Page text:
I analyzed the data using the same ordinary least squares regression (OLS) technique described in Part 1, but this time the resulting model was highly predictive of mash efficiency. OLS results are shown in Table 2, where it's seen that the most significant variable by far is Experience on the new system, as the magnitude of its t-stat is much larger than any of the others. Grain Crush is also significant, and Average Mash Temperature is approaching statistical significance. (As a rule of thumb, a t-stat whose magnitude is 1.96 or greater indicates statistical significance.)

Using the coefficients from Table 2, I built a mathematical model for mash efficiency,

and the model's predicted mash efficiencies are plotted against the actual mash efficiencies in Figure 1. In a perfect model all points would lie directly on the diagonal line, and this model's points, shown by blue diamonds, are very close to that line, providing visual support that the model is very predictive. In fact, the adjusted R-squared of the model is 0.89, which is outstanding and essentially means that the model accounts for 89% of the real-world variation.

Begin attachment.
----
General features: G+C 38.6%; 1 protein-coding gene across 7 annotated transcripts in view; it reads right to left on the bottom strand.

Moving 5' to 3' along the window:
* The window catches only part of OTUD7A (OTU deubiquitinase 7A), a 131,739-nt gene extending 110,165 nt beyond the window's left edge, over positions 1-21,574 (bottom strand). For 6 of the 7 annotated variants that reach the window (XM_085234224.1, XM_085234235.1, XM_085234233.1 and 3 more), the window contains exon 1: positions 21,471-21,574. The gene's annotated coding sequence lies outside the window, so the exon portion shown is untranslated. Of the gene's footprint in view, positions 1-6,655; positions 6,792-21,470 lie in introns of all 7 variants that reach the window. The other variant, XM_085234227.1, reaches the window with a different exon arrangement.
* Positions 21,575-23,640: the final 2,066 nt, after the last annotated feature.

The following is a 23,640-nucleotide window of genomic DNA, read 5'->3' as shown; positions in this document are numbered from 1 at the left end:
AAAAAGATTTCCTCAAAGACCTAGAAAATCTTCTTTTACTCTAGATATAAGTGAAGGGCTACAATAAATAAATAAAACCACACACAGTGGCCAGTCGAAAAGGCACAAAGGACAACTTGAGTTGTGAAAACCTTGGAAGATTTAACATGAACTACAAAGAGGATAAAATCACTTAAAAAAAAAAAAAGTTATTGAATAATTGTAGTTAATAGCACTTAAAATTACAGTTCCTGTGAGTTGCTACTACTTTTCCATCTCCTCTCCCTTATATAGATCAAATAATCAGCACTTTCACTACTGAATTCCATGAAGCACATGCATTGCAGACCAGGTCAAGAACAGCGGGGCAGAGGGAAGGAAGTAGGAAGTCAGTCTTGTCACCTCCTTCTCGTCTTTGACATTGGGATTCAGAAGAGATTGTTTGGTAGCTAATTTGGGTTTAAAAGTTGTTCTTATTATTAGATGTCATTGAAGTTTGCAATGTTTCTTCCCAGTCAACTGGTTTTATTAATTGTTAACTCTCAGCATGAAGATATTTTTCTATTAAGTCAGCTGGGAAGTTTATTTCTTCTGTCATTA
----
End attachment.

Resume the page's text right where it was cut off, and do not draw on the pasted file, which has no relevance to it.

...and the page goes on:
My conclusions from this experiment are as follows:

1. It took a lot more batches than expected to start achieving consistent mash efficiencies. With the exception of the sixth batch on my new system, where I presumably got lucky, it took a surprising ten batches before results started looking repeatable. I don't know exactly what caused my learning curve, but I presume it has to do with sparging method, transfer times, stirring technique, and other "brewing moves."

2. When starting to brew on a new system, use the same mash thickness, mash temperature, and mash duration every time until you start to achieve consistent results. Until then, the effects of these variables will be imperceptible within the "noise" anyway.

3. Much of the brewing science and theory homebrewers consume is applicable only after you're able to achieve consistent mash efficiencies. On my last three batches I've finally averaged about 87% efficiency with an overall variation of less than 5%. If I can keep this the same for the next three or four batches, I may start to experiment with mash thickness, temperature, and duration again.

Overall, many homebrewers like myself enjoy the science aspect of this hobby, and can sometimes focus a bit too much on recording numbers out to third decimal place. But until your process is controlled enough to achieve consistent mash efficiencies, none of this really matters. Such control is harder to achieve than expected when using an "igloo-style" homebrew system, but keep aiming for it!